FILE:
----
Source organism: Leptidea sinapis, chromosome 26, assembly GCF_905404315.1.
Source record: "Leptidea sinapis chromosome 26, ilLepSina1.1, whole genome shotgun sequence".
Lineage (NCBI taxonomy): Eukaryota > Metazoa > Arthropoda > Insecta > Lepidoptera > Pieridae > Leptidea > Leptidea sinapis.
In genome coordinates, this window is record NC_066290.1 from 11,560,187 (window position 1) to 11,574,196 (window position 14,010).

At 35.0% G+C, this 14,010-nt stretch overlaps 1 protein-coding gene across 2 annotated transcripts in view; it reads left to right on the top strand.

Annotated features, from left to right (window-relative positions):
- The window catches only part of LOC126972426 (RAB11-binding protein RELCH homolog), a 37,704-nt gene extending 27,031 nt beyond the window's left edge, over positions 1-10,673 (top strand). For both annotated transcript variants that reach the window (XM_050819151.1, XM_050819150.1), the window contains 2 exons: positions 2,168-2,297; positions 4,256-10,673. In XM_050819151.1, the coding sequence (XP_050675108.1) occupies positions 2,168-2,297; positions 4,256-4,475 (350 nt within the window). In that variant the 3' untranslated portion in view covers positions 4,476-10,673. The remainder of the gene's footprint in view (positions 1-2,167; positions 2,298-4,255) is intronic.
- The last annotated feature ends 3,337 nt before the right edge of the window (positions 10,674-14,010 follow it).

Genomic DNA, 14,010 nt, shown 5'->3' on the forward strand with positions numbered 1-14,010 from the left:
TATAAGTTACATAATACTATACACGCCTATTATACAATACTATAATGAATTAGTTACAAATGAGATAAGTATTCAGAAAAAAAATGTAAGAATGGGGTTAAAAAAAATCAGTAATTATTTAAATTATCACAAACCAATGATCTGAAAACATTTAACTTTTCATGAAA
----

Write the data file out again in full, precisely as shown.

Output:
Source organism: Leptidea sinapis, chromosome 26, assembly GCF_905404315.1.
Source record: "Leptidea sinapis chromosome 26, ilLepSina1.1, whole genome shotgun sequence".
Lineage (NCBI taxonomy): Eukaryota > Metazoa > Arthropoda > Insecta > Lepidoptera > Pieridae > Leptidea > Leptidea sinapis.
In genome coordinates, this window is record NC_066290.1 from 11,560,187 (window position 1) to 11,574,196 (window position 14,010).

At 35.0% G+C, this 14,010-nt stretch overlaps 1 protein-coding gene across 2 annotated transcripts in view; it reads left to right on the top strand.

Annotated features, from left to right (window-relative positions):
- The window catches only part of LOC126972426 (RAB11-binding protein RELCH homolog), a 37,704-nt gene extending 27,031 nt beyond the window's left edge, over positions 1-10,673 (top strand). For both annotated transcript variants that reach the window (XM_050819151.1, XM_050819150.1), the window contains 2 exons: positions 2,168-2,297; positions 4,256-10,673. In XM_050819151.1, the coding sequence (XP_050675108.1) occupies positions 2,168-2,297; positions 4,256-4,475 (350 nt within the window). In that variant the 3' untranslated portion in view covers positions 4,476-10,673. The remainder of the gene's footprint in view (positions 1-2,167; positions 2,298-4,255) is intronic.
- The last annotated feature ends 3,337 nt before the right edge of the window (positions 10,674-14,010 follow it).

Genomic DNA, 14,010 nt, shown 5'->3' on the forward strand with positions numbered 1-14,010 from the left:
TATAAGTTACATAATACTATACACGCCTATTATACAATACTATAATGAATTAGTTACAAATGAGATAAGTATTCAGAAAAAAAATGTAAGAATGGGGTTAAAAAAAATCAGTAATTATTTAAATTATCACAAACCAATGATCTGAAAACATTTAACTTTTCATGAAA